Browsing by Subject "HEART-DISEASE"

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  • Acosta, Tania; Barengo, Noel C.; Arrieta, Astrid; Ricaurte, Carlos; Tuomilehto, Jaakko O. (2018)
    Type 2 diabetes (T2D) imposes a heavy public health burden in both developed and developing countries. It is necessary to understand the effect of T2D in different settings and population groups. This report aimed to present baseline characteristics of study participants in the demonstration area for the Type 2 Diabetes Prevention in Barranquilla and Juan Mina (DEMOJUAN) project after randomization and to compare their fasting and 2-hour glucose levels according to lifestyle and T2D risk factor levels. The DEMOJUAN project is a randomized controlled field trial. Study participants were recruited from study sites using population-wide screening using the Finnish Diabetes Risk Score (FINDRISC) questionnaire. All volunteers with FINDRISC of >= 13 points were invited to undergo an oral glucose tolerance test (OGTT). Participant inclusion criteria for the upcoming field trial were either FINDRISC of >= 13 points and 2-hour post-challenge glucose level of 7.0 to 11.0mmol/L or FINDRISC of >= 13 points and fasting plasma glucose level of 6.1 to 6.9mmol/L. Lifestyle habits and risk factors for T2D were assessed by trained interviewers using a validated questionnaire. Among the 14,193 participants who completed the FINDRISC questionnaire, 35% (n=4915) had a FINDRISC score of >= 13 points and 47% (n=2306) agreed to undergo the OGTT. Approximately, 33% (n=772) of participants underwent the OGTT and met the entry criteria; these participants were randomized into 3 groups. There were no statistically significant differences found in anthropometric or lifestyle risk factors, distribution of the glucose metabolism categories, or other diabetes risk factors between the 3 groups (P>.05). Women with a past history of hyperglycaemia had significantly higher fasting glucose levels than those without previous hyperglycaemia (103 vs 99mg/dL; P Lifestyle habits and risk factors were evenly distributed among the 3 study groups. No differences were found in fasting or 2-hour glucose levels among different lifestyle or risk factor categories with the exception of body mass index, past history of hyperglycaemia, and age of 64 years in women.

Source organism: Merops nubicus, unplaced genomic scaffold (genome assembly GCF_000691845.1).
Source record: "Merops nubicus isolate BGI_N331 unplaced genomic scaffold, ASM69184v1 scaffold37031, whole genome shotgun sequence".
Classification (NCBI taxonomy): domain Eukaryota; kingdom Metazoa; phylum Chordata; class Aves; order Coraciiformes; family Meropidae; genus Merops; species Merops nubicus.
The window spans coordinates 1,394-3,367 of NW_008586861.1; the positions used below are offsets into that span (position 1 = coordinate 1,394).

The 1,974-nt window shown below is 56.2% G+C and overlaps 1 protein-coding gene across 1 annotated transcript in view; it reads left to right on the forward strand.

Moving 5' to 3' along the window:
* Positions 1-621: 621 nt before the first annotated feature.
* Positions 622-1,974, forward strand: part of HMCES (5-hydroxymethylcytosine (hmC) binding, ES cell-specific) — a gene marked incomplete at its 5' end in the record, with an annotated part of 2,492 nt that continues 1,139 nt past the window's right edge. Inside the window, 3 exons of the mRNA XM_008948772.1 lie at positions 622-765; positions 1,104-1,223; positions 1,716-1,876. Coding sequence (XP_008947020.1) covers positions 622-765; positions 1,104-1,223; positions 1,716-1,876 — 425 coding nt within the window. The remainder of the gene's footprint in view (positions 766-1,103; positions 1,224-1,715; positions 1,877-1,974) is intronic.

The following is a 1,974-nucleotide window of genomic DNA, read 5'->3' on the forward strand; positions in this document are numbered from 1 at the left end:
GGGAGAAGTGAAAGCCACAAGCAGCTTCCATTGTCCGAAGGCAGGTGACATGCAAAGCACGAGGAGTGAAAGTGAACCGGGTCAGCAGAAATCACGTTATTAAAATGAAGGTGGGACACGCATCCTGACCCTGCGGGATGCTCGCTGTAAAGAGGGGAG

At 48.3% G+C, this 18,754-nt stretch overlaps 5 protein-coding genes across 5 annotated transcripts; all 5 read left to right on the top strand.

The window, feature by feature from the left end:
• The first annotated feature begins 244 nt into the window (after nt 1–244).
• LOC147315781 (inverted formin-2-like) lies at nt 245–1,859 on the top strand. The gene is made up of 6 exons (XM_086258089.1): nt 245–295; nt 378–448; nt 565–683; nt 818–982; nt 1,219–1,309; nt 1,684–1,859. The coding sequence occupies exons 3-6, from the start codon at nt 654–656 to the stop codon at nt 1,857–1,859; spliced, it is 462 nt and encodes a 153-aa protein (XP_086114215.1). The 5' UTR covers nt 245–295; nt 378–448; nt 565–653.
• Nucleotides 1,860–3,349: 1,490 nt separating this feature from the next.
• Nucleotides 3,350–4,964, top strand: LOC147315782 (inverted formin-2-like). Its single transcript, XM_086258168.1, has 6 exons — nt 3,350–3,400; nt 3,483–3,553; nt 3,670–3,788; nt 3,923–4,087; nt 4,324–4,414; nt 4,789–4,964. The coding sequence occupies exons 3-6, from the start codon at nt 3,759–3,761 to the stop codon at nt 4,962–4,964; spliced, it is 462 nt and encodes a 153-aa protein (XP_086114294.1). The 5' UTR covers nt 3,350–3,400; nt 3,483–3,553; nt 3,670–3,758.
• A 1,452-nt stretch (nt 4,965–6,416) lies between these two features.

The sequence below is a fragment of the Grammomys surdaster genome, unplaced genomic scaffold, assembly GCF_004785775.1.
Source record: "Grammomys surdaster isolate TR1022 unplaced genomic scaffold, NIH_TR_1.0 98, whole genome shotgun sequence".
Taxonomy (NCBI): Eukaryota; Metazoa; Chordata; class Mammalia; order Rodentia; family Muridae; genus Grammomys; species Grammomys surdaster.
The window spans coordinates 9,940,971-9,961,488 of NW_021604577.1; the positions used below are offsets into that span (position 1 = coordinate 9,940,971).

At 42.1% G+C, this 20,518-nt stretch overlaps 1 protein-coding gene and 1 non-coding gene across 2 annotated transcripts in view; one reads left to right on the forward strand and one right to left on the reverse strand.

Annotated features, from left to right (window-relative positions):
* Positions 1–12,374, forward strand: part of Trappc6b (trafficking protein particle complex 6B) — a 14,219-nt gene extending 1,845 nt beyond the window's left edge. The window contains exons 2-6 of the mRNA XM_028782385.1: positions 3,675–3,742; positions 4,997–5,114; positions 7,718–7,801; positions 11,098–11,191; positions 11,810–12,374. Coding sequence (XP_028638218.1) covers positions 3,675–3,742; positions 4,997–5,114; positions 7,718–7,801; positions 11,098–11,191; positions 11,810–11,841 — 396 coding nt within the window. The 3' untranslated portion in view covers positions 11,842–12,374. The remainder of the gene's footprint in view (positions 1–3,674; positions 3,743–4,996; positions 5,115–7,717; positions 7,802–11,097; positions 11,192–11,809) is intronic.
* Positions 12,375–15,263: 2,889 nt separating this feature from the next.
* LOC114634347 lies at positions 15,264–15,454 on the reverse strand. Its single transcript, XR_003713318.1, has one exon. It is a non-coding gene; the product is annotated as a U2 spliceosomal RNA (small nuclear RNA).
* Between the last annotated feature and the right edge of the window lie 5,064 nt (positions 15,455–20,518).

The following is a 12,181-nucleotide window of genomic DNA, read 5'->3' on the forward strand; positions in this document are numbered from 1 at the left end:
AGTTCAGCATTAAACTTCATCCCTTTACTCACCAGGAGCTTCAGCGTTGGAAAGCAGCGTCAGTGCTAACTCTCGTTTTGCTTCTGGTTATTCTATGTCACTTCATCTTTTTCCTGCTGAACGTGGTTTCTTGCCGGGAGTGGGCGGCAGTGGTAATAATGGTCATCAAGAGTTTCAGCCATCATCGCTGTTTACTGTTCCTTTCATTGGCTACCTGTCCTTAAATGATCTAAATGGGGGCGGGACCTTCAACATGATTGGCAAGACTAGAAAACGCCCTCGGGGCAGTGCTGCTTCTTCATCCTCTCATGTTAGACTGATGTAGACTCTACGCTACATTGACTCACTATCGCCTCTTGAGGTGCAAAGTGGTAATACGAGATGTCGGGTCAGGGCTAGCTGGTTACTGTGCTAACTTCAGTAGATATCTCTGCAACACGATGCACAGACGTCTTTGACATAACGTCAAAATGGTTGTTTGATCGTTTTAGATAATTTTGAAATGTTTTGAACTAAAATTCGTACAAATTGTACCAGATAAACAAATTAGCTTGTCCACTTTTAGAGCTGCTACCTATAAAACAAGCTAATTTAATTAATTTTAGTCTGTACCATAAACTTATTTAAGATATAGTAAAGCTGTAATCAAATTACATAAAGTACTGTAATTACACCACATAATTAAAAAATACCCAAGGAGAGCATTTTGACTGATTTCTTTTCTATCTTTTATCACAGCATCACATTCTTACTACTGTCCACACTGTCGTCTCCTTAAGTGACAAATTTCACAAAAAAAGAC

• Moller, Grith; Sluik, Diewertje; Ritz, Christian; Mikkilä, Vera; Raitakari, Olli T.; Hutri-Kähönen, Nina; Dragsted, Lars O.; Larsen, Thomas M.; Poppitt, Sally D.; Silvestre, Marta P.; Feskens, Edith J. M.; Brand-Miller, Jennie; Raben, Anne (2017)